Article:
"Gay people exist. There's nothing we can do in public policy that makes more of us exist, or less of us exist. And you guys have been arguing for a generation that public policy ought to essentially demean gay people as a way of expressing disapproval of the fact that we exist, but you don't make any less of us exist. You just are arguing in favor of more discrimination, and more discrimination doesn't make straight people's lives any better." -Rachel Maddow to Jim DeMint and Ralph Reed


#24 splinky

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Posted 15 March 2008 - 06:16 PM

QUOTE(rancho_gordo @ Mar 15 2008, 01:39 PM) View Post
QUOTE(splinky @ Mar 15 2008, 10:34 AM) View Post
QUOTE(rancho_gordo @ Mar 15 2008, 12:50 PM) View Post
As I lay in bed last night it dawned on me someone, somewhere may not have known I was pulling sweet Mongo's disgusting beard a little when I gave him in advice in Spanish. Never greet a Mexican with 'Tu madre" or any sentence containing the word "chingada". It's a wee bit too strong in any circumstance.

I was sure the results of your folly would be covered in mongos local paper


that scenario doesn't bother me so much. In fact, it makes me chuckle just a little. I'm thinking of the others.

the concept of the chingada istruly creative

“One thing kids like is to be tricked. For instance, I was going to take my little nephew to Disneyland, but instead I drove him to an old burned-out warehouse. 'Oh, no!', I said, 'Disneyland burned down.' He cried and cried, but I think that deep down he thought it was a pretty good joke. I started to drive over to the real Disneyland, but it was getting pretty late.”
~Jack Handey

*proud descendant of cheese eating surrender monkeys*

 


#25 mongo_jones

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Posted 15 March 2008 - 06:46 PM

having been to a number of soccer games in los angeles, i'm quite well acquainted with the range of spanish invective. if only the l.a coliseum and the rose bowl allowed roving taco vendors, i would have no difficulties with ordering either.

my annoying opinions: whisky, food and occasional cultural commentary

 

current restaurant review: house of curry (sri lankan in rosemount, mn)

 

current whisky review: glen ord 28

 

current recipe: white bean curry with green peppers

 

 

facts are meaningless. you could use facts to prove anything that's even remotely true!
~homer simpson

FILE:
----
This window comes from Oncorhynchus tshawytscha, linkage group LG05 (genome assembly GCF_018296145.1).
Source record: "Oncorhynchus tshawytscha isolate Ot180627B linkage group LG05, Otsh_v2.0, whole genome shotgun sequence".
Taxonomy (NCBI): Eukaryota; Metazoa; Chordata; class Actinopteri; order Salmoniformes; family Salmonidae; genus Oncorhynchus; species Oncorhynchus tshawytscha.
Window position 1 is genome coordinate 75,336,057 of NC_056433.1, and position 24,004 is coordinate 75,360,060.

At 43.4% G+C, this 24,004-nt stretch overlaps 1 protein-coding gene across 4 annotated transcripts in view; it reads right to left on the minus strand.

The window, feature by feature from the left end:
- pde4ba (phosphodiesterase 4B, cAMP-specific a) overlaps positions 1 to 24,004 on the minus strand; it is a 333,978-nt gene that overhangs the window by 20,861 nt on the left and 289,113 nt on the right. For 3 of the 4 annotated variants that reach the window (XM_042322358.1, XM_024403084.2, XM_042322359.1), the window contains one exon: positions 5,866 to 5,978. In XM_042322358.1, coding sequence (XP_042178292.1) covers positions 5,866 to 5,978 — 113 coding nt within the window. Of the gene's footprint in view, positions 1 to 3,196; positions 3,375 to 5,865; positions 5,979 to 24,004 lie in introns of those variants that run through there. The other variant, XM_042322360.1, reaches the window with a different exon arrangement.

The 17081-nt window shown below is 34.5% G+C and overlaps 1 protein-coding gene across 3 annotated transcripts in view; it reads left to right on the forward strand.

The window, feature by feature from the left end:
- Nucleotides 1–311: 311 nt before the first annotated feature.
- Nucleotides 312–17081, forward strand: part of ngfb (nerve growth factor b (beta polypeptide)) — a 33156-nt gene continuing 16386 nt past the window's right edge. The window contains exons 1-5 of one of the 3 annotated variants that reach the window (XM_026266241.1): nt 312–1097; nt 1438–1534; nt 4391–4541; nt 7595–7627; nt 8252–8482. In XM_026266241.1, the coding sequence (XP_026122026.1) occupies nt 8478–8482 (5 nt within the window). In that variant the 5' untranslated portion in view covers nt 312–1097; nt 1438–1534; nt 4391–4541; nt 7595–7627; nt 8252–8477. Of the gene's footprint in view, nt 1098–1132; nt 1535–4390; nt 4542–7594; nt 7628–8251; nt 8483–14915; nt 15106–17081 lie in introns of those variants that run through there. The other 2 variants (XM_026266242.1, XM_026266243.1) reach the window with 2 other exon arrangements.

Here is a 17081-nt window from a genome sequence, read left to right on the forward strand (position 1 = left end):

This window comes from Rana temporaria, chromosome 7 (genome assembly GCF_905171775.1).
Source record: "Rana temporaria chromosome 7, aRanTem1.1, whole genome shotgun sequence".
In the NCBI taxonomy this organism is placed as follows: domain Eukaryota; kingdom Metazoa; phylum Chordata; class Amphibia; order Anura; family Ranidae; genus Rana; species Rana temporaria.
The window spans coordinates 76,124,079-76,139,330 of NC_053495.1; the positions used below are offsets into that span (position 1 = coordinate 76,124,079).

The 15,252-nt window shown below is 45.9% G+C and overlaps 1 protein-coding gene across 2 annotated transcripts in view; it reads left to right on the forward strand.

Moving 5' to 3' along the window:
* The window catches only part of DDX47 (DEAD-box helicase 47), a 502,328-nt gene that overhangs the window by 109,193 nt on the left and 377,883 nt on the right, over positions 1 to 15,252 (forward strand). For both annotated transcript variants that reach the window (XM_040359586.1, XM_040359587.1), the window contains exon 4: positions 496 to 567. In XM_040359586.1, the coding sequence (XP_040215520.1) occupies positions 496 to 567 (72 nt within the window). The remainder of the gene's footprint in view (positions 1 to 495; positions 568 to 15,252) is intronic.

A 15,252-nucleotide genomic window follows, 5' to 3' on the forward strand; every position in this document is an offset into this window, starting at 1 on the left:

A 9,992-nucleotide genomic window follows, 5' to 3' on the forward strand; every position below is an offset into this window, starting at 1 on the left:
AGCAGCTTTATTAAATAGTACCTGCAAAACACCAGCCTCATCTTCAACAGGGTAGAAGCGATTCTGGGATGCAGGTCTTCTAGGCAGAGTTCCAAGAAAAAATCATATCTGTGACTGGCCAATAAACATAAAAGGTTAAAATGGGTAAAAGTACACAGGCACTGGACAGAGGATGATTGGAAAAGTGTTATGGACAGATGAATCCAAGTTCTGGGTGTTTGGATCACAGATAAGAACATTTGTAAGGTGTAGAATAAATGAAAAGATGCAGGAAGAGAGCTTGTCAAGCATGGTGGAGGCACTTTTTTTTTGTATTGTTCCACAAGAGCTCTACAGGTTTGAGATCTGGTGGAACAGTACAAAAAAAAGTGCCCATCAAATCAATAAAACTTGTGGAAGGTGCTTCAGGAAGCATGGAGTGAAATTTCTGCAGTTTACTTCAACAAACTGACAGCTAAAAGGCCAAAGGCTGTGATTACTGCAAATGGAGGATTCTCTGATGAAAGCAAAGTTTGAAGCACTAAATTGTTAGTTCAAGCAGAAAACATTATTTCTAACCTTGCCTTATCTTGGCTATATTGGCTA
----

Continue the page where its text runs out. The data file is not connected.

#26 Squeat Mungry

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Posted 15 March 2008 - 07:25 PM

I was entertained by the google translation of the phrase.
It is a pretty poem, Mr. Pope, but you must not call it Homer. -- Richard Bentley

#27 SLBunge

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Posted 16 March 2008 - 05:31 PM

Excellent lunch at the Midtown Market Los Ocampo outpost today. Thanks mongo.

Had the huaraches combo platter with al pastor. The masa cake was excellent and perfectly grilled. The pork had good flavor and was reasonably moist. Their creamy green sauce is excellent but I couldn't for the life of me figure out what it was (crema with a green chili puree?)

Rice and beans were OK but I think that next time I'll just get a few different tacos.
Suffocating under a pile of cheese curds.

#28 mongo_jones

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Posted 27 March 2008 - 09:02 PM

another great lunch at the los ocampo mothership today, en route to buying kids in the hall tix. i got the sope with al pastor, and two tacos (tinga de pollo and lengua)--all excellent, especially the tinga de pollo, which looked boring but was wonderfully tangy with a bite. mrs. jones got the sope with tinga de res--she liked hers a lot too.

my annoying opinions: whisky, food and occasional cultural commentary

 

current restaurant review: house of curry (sri lankan in rosemount, mn)

 

current whisky review: glen ord 28

 

current recipe: white bean curry with green peppers

 

 

facts are meaningless. you could use facts to prove anything that's even remotely true!
~homer simpson


 


#29 Behemoth

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Posted 27 March 2008 - 09:16 PM

QUOTE(mongo_jones @ Mar 14 2008, 11:00 PM) View Post
i didn't think to tell her to tell them all that i'm indian, and for the rest of the time that i was there, i kept getting doubtful looks from the folks behind the counter.


This happens to me all the time but somehow arab/spanish doesn't seem quite as distant on the "random ethnic" scale. I'm jealous, anyways. The Mexican food in U-C is pretty lame.
Summarizing, then, we assume that relational information is not subject to a corpus of utterance tokens upon which conformity has been defined by the paired utterance test.
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#30 Rebecca

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Posted 27 March 2008 - 09:17 PM

QUOTE(Squeat Mungry @ Mar 15 2008, 12:25 PM) View Post
I was entertained by the google translation of the phrase.


I hit the translate button, too, just to be sure and the S.O.B. translated it into English as "chingada." laugh.gif
"I saw them eating and I knew who they were." -Kahlil Gibran